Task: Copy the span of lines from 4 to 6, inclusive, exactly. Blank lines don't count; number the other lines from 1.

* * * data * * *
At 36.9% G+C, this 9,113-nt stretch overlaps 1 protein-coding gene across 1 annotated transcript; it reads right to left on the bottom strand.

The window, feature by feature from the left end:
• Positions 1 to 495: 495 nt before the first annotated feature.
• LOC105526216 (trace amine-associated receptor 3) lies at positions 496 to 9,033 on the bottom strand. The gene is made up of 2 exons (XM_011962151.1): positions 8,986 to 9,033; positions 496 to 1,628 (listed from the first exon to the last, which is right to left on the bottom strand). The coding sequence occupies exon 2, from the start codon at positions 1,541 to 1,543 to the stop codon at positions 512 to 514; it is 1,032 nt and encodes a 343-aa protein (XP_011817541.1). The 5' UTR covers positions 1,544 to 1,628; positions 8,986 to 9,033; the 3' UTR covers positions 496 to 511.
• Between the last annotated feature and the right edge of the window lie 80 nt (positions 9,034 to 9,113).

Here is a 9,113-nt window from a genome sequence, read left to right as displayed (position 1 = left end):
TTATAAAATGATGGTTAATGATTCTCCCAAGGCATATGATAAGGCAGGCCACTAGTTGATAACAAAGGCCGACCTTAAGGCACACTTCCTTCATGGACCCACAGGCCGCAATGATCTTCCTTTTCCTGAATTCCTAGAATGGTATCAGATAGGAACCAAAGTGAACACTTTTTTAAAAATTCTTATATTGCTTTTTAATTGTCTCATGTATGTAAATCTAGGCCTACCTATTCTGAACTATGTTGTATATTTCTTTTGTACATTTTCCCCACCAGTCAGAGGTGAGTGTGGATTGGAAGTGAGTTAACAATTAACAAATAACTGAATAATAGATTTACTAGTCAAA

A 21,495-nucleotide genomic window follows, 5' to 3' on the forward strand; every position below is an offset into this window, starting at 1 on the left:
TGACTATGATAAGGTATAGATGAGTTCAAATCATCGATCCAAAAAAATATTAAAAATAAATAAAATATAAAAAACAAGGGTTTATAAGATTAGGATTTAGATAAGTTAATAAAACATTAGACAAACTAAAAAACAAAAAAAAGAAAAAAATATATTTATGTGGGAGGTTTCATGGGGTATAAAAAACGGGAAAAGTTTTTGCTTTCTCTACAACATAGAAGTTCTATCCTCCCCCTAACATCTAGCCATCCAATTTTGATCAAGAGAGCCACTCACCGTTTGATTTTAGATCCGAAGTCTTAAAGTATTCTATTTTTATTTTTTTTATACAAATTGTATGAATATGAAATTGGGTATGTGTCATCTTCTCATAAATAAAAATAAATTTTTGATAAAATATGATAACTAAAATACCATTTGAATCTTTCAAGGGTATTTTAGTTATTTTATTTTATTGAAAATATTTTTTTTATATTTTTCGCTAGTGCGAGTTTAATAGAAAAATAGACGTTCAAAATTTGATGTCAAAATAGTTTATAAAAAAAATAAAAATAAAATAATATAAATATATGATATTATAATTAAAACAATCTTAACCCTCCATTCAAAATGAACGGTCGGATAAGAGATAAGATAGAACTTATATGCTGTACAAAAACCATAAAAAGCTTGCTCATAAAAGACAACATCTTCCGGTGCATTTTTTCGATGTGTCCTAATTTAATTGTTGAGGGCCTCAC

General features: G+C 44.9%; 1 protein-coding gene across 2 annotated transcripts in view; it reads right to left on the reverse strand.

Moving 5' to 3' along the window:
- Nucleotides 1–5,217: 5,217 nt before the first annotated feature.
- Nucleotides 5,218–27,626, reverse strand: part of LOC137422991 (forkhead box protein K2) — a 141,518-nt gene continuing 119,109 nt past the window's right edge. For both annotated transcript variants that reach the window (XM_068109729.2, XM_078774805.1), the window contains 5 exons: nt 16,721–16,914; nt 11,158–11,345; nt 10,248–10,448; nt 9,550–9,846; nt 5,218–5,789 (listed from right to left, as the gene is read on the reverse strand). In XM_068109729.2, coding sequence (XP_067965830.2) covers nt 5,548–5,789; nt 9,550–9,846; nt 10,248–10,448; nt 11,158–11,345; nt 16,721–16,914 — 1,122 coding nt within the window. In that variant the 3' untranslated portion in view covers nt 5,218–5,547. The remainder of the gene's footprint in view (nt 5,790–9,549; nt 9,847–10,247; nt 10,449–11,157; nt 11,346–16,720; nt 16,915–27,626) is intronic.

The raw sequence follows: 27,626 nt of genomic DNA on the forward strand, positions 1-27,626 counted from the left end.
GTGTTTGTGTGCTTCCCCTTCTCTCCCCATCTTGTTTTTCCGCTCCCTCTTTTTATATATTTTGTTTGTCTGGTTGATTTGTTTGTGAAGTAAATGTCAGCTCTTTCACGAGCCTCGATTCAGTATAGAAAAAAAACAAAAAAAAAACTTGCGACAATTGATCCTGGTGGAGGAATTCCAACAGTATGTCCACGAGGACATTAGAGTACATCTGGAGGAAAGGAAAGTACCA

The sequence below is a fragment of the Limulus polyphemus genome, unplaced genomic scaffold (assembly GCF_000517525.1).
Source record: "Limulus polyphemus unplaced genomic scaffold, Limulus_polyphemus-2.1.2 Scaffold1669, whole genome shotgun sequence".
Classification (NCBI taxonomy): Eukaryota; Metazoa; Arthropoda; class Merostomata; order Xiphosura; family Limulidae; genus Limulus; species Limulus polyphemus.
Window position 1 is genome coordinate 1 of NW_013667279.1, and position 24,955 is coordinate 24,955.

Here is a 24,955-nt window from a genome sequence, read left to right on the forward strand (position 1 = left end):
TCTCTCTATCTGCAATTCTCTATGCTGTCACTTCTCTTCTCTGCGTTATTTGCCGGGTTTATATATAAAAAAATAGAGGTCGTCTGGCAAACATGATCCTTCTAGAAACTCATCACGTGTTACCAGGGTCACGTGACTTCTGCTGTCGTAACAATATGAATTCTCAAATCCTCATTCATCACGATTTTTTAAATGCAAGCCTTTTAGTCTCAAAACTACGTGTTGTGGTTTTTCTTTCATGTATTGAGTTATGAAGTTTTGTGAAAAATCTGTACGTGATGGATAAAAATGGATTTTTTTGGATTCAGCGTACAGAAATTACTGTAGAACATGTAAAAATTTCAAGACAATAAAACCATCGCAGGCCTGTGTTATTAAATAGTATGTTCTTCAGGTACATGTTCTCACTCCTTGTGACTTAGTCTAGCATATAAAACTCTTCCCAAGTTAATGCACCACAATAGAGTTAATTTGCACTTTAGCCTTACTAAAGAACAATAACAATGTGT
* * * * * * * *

• LOC105526216 (trace amine-associated receptor 3) lies at positions 496 to 9,033 on the bottom strand. The gene is made up of 2 exons (XM_011962151.1): positions 8,986 to 9,033; positions 496 to 1,628 (listed from the first exon to the last, which is right to left on the bottom strand). The coding sequence occupies exon 2, from the start codon at positions 1,541 to 1,543 to the stop codon at positions 512 to 514; it is 1,032 nt and encodes a 343-aa protein (XP_011817541.1). The 5' UTR covers positions 1,544 to 1,628; positions 8,986 to 9,033; the 3' UTR covers positions 496 to 511.
• Between the last annotated feature and the right edge of the window lie 80 nt (positions 9,034 to 9,113).

Here is a 9,113-nt window from a genome sequence, read left to right as displayed (position 1 = left end):